You have encountered the Timeout Detection and Recovery (TDR) feature. Originally developed for Windows Vista SP1, Microsoft created TDR because video card drivers are one of the main causes of instability in a Windows systems. The new feature -- which is also in Windows 7 -- fixes graphics card freezes without requiring a user to reboot his or her system.
Crash into me: How Timeout Detection and Recovery works
The video scheduler -- a component of the Windows graphics stack -- parcels out a certain slice (or "quantum") of system time to the video subsystem. If the graphics processing unit (GPU) takes more than the allotted amount of time to complete its actions, the video scheduler begins to count the time elapsed with no response. The default timeout period is two seconds, and if the GPU doesn't respond in that two-second window, the video scheduler informs the operating system (OS) that the graphics card is probably hung or frozen.
As a result, the OS kills the video driver, resets the video hardware and restarts the entire graphics stack. Also, it restores as much of the existing state of the desktop as possible. Some applications may die completely during this time if they aren't crash-aware, but the whole system remains up. In the end, the user receives a warning on his or her desktop about the entire incident.
If six or more of these errors occur within one minute, the OS decides the system is too unstable to keep running and it will halt with a bug check -- also known as a Blue Screen of Death (BSOD).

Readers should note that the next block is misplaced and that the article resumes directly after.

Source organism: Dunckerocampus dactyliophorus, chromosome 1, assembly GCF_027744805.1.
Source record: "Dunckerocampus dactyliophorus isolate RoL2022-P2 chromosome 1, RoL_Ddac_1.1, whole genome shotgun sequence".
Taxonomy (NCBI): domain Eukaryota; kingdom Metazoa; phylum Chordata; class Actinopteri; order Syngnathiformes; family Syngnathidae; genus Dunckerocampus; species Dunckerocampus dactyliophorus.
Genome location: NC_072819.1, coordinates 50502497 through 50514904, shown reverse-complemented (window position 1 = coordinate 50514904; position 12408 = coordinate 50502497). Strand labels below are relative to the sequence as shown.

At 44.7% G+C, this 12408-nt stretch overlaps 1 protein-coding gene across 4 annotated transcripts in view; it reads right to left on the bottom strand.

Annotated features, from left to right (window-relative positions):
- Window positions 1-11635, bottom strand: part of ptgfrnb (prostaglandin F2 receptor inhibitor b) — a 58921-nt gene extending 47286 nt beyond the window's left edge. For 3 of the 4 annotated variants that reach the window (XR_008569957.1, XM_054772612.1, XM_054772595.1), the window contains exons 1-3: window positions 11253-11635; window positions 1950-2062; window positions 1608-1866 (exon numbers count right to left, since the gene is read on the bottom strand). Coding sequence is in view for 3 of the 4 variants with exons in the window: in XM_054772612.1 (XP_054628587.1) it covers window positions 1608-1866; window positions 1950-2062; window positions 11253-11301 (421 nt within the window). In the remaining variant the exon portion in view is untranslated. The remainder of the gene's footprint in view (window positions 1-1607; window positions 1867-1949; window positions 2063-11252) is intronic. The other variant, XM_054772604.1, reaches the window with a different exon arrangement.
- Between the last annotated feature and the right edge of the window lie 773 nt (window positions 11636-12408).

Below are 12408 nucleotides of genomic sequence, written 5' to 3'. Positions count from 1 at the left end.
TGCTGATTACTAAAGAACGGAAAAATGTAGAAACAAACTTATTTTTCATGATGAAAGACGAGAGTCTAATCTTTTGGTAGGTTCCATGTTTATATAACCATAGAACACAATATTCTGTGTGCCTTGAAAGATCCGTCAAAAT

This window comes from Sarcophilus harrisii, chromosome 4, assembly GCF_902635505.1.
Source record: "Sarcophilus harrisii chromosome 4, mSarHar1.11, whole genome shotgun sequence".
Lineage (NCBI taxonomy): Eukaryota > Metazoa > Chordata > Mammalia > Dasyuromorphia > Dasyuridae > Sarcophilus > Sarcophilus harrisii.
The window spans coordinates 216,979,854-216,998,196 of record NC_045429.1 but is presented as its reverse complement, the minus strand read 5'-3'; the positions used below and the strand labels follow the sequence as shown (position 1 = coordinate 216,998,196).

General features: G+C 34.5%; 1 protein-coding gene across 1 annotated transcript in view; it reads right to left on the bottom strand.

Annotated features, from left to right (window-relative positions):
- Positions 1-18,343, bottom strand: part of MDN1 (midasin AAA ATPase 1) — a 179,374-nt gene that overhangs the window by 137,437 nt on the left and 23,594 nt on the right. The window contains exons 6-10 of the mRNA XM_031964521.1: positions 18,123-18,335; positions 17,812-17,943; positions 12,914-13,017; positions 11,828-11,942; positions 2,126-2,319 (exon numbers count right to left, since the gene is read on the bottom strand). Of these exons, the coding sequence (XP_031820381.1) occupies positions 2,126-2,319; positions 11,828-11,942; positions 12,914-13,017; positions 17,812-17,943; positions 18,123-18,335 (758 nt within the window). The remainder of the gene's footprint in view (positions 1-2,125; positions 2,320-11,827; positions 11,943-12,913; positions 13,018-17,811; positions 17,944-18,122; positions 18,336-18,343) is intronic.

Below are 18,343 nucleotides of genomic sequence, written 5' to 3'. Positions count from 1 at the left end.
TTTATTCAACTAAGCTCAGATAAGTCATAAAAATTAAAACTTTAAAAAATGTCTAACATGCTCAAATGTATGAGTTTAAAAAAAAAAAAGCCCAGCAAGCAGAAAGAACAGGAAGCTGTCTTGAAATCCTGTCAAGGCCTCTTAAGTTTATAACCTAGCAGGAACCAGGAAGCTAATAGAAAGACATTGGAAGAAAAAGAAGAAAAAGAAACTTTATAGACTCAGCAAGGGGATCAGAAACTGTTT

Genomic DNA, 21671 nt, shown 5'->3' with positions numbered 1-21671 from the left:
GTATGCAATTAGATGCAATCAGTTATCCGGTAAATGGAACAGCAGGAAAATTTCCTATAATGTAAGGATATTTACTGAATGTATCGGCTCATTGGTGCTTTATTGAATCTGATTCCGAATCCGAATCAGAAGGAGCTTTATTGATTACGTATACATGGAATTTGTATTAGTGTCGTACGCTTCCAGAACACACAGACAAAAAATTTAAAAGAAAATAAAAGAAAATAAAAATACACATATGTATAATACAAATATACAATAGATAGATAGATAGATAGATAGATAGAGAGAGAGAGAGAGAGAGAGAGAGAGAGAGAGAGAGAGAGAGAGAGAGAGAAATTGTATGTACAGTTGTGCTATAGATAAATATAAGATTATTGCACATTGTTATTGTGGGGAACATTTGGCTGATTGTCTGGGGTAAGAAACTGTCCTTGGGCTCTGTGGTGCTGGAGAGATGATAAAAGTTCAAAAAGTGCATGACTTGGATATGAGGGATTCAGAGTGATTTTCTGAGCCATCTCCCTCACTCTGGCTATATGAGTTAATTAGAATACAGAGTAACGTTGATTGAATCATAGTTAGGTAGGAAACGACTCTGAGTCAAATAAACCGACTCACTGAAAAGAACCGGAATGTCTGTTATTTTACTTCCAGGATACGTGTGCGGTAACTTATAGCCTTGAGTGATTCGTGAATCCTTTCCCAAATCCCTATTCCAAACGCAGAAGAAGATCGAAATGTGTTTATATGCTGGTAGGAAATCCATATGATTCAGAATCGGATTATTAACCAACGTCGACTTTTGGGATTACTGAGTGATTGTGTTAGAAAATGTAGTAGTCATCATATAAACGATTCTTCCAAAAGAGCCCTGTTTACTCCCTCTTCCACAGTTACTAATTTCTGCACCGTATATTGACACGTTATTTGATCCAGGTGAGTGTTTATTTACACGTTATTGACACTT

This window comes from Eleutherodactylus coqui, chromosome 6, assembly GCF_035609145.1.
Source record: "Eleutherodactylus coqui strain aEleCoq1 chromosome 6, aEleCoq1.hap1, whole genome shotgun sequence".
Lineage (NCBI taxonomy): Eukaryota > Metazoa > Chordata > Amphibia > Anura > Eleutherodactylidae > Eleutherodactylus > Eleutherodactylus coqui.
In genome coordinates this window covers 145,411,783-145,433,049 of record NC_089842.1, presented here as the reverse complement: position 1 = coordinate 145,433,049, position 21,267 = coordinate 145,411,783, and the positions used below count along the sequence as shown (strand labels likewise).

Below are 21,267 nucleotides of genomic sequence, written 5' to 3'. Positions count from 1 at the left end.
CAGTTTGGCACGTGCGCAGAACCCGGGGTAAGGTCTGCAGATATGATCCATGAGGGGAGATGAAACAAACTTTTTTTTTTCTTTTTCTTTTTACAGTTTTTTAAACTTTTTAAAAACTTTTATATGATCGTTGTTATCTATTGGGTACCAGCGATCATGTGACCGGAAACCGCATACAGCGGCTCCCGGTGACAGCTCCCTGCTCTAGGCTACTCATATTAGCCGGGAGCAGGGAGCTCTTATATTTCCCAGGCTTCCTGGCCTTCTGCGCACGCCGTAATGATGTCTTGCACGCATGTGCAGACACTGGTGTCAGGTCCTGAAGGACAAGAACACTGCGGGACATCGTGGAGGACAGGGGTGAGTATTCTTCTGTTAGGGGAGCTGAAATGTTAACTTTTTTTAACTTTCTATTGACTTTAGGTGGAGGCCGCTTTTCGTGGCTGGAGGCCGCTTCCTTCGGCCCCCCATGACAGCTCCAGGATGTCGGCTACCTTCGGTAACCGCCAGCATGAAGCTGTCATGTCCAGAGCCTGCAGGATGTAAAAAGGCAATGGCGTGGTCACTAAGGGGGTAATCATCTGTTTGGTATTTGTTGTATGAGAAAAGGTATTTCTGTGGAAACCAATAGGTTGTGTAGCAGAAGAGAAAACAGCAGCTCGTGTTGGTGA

You can change the crash timeout values used by the system by editing the registry entries, which alters the number of driver timeouts tolerated by the system before it BSODs. However, the mere presence of these problems is a sign something else needs to be fixed.
Fixing video driver errors
Most of the time, video driver errors occur because the video driver itself is not up to snuff. I have often encountered these incidents while using a beta version of a driver, and upgrading to the release version usually solved the problem. Note that sometimes it's necessary to fall back to an earlier release version if the current release is causing the problem.
If you have changed video driver versions and the errors continue, then there are a couple of other possibilities to explore.
First, check to see if the power supply in the PC is doing the job, especially for video cards supporting multiple displays, which use much more electricity. If the system's power supply can't consistently deliver what the card needs, then the output from the power supply may dip and cause a system failure. Any video card that requires its own separate power connector should be considered that much more of a drain on the power supply.
Furthermore, the card itself may be defective. Determining if this is the case can be difficult because simply switching the current card for another one doesn't necessarily work. For instance, if you swap it with a card that doesn't use an external power connector, you could be missing out on the power supply being a contributory factor. A failing motherboard could also be the culprit, but this option should only be considered if everything else has been explored and exhausted.
ABOUT THE AUTHOR
Serdar Yegulalp is editor of the "Windows Power Users Newsletter." Check it out for the latest advice and musings on the world of Windows network administrators.
This was first published in June 2010